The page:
Category Archives: Church Life

a letter

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October 30, 2012

Dear Friends,

Six years ago you and God called me to serve as one of your pastors. I came with joy and excitement about the work God called me here to do with you and this journey we would travel together. During these years we have we worshipped, worked, played, and learned together. We have seen God at work. It has been an exciting six years with many highs and lows, loves and losses: we have served God and our neighbors, we have built community, we have shared our lives. Now it is time for God to do a new thing, and so with many mixed emotions I write to tell you that I have accepted a call to serve as Pastor/Head of Staff at the Presbyterian Church of Palatine.

Our youth and children’s ministries are in capable hands with fantastic volunteers, though they may need more help from you in coming weeks and months as they transition to a new model of leadership. The Youth Vision Team will be asking for your input and help as they seek a sustainable and intergenerational approach to congregational youth ministry. And of course our worship, fellowship, and mission ministries will go on as strong as ever, thanks to a good pastor, faithful staff and incredible volunteers. I am so lucky (and yes, that’s the word, in addition to blessed, grateful, privileged, happy!) to have served with so many wonderful people here. I know they will continue to lead you into the wonderful future to which God is calling RCLPC.

My last Sunday with you will be December 16th. This will give us time to plan the transition, to say goodbyes, to celebrate all we have done together. After that time, our pastoral relationship will end (and you’ll hear more about what that means as the time nears), though I will of course hold you all in my heart and in my prayers, and hope you will do the same for me.

I am grateful for the time God has given us together. For so many reasons, you will always hold a special place in my heart! You have provided opportunities for growth and learning beyond measure. I am confident that God is not done with either of us, and the new thing God is doing is sure to be as awesome as the past. May our ears and hearts be open to hear and follow that call.

It has been a privilege to be among you as pastor, friend, and colleague. Thank you for six great years!

peace

Teri

strange post-modern mime to top off a carboniferous day!

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Friday was, of course, the opening ceremonies of the Olympics. It’s also the Merchant City Festival in Glasgow, so we saw some pretty interesting things today!

But first we headed over to the Kelvingrove Museum…it’s an eclectic collection that had something interesting for each of us. And there’s an organ recital each day on the 100 year old organ in the great hall. The recital begins with the tune inspired by the place–Kelvingrove–which many of you might know better as the tune for “Will You Come And Follow Me.” The organ has not been “upgraded” to an electric system, it’s still as it was originally built (including the pre-sets for the stops, built in in 1900!), which is awesome. It’s quite the instrument. After the great 30 minute recital (which today was Olympic-themed, complete with Chariots of Fire!), the organist led a tour of the instrument, including showing how the organ works and a chance to see the pipes and blowers behind the beautiful case! One of the coolest things about the recital was the screens that showed the organist’s feet and hands, so you could watch him play. Awesome.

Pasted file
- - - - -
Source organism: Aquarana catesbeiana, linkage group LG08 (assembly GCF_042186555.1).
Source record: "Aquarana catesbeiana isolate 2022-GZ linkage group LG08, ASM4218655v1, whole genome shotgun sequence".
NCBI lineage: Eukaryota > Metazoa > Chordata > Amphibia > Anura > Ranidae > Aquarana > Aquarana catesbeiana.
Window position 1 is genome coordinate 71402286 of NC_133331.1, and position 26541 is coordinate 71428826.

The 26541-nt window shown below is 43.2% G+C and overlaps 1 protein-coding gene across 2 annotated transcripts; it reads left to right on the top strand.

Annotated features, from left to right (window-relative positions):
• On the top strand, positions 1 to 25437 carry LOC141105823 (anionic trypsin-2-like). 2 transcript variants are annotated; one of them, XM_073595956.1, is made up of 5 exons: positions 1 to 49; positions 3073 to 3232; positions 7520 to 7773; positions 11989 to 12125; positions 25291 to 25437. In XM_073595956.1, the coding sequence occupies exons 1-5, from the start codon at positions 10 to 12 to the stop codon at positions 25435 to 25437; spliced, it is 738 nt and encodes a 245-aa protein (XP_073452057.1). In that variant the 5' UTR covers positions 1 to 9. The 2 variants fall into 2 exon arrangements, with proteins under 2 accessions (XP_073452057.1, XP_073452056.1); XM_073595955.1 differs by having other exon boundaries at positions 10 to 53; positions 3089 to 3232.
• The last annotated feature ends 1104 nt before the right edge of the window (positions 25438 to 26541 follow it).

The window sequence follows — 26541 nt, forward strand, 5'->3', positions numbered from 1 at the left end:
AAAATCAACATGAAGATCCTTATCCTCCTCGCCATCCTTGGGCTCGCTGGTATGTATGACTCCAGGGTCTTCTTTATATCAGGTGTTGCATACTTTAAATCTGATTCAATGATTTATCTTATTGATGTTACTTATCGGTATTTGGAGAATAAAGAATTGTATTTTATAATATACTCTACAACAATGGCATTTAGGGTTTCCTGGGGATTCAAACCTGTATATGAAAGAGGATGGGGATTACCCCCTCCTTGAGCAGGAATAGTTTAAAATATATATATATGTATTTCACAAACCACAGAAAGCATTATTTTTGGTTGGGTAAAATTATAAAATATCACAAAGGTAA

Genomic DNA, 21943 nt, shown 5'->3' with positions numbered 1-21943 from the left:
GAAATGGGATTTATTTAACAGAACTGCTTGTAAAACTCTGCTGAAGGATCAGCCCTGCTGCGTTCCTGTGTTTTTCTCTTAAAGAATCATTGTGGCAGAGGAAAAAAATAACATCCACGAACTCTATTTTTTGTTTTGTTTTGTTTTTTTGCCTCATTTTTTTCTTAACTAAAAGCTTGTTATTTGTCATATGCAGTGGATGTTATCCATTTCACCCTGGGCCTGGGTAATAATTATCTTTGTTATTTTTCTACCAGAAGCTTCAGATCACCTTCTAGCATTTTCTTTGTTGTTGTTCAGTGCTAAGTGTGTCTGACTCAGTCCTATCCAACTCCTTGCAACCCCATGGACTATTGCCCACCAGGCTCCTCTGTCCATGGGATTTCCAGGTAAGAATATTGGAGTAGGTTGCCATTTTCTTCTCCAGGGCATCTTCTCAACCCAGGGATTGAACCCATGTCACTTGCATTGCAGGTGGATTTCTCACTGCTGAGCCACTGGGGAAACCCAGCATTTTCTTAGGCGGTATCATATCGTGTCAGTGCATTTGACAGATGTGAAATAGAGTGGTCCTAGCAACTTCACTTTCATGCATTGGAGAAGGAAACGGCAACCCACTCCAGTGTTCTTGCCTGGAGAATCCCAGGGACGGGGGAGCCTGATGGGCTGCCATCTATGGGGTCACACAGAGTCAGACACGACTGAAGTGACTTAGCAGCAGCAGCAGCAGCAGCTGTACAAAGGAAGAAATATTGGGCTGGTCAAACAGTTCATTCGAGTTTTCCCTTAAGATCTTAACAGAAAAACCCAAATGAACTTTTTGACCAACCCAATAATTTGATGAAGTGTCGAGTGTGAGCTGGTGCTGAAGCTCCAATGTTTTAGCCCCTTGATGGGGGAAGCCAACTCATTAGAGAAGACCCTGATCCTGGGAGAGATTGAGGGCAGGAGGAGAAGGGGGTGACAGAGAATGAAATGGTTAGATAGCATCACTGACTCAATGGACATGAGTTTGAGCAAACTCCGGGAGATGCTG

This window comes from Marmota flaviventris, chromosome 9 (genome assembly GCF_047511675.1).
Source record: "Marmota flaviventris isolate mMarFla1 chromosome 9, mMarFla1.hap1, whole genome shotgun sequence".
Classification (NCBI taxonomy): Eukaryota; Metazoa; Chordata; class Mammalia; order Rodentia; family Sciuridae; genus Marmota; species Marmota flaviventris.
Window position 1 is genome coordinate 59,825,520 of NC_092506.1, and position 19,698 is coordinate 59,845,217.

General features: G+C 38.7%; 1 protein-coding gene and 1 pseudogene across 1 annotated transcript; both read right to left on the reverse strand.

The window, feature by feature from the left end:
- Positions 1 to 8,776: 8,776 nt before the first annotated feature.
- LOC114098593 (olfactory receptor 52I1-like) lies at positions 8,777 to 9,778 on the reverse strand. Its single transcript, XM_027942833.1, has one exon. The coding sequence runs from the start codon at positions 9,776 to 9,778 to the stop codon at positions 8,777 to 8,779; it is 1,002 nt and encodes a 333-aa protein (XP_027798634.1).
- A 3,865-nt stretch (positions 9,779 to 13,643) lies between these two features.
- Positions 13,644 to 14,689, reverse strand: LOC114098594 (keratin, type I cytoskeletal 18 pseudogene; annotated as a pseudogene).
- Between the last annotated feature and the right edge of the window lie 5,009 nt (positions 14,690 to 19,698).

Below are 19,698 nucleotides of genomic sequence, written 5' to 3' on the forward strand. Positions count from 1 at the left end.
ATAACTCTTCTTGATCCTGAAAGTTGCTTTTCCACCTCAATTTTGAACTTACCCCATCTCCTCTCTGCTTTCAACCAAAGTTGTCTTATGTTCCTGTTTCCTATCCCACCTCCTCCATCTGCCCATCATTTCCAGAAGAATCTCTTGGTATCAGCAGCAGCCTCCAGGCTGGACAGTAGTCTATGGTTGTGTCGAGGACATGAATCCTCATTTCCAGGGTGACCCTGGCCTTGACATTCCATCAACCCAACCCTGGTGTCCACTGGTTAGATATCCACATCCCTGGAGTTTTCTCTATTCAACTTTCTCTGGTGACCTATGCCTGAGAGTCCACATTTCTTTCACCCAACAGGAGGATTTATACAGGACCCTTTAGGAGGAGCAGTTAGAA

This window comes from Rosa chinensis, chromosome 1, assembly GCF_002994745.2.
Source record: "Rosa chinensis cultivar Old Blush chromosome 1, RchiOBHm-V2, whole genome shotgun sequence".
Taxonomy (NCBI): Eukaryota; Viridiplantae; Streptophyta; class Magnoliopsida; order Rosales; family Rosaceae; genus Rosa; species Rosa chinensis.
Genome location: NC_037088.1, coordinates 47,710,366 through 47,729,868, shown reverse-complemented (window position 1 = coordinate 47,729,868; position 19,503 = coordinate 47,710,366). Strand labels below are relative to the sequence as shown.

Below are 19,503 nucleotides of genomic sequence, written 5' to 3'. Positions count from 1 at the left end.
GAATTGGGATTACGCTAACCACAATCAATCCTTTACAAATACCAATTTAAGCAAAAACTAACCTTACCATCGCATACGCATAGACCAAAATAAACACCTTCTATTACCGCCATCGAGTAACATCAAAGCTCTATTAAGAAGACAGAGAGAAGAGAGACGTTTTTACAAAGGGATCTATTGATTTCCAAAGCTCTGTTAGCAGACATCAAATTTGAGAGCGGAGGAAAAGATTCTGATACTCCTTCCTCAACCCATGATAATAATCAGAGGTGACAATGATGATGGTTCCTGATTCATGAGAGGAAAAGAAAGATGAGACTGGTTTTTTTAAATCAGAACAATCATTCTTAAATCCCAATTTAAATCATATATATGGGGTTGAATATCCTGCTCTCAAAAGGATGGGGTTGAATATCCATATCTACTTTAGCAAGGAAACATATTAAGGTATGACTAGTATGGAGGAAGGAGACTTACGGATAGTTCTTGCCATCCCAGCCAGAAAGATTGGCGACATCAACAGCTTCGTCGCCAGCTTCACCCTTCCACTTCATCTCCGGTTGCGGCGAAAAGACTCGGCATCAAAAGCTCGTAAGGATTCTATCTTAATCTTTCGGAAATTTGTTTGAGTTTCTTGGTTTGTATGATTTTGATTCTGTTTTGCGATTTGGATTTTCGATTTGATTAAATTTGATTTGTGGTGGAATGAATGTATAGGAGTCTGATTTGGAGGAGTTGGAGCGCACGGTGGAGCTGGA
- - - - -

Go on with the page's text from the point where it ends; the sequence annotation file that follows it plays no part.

Afterwards, several of us went over to the Fossil Grove, the oldest thing you can see in Glasgow. There are trees that have been standing in the same place for more than 350 million years! Well, “standing”….they were there when Scotland was part of Pangea, and was equatorial (aka tropical!). They were obviously enormous…and when they died, the insides were filled in with mud and silt that became sandstone, and the bark eventually turned to coal, and the grove was discovered in 1887 while quarrying stone for roads and parks. Rather than move the fossils, they simply built a shelter over them so you can see them in-situ, which is awesome. So, when asked how our afternoon was, the answer is “Carboniferous!”

On the way back we found ourselves in George Square, outside the hotel, watching The Big Man Walking. It’s an enormous blue puppet. It’s quite bizarre, and the people around were strangely miming different actions and conversation with the puppet. Apparently later the Big Man actually “walked” through the city to another location. Strange. We missed that because we went to dinner, which was also delicious!

Tomorrow morning we head to Iona. We won’t have regular internet access there, so you’ll have to wait for blog posts until we get home. Until then, enjoy your week!

organist playing at Kelvingrove–and on the screens at the bottom you can see his feet (on the left) and hands (on the right).

the program for today’s organ recital

 

fossils of scale trees, a distant (and extremely large) relative of clubmoss, in-situ where they were found.

Big Man Walking

 

food in Scotland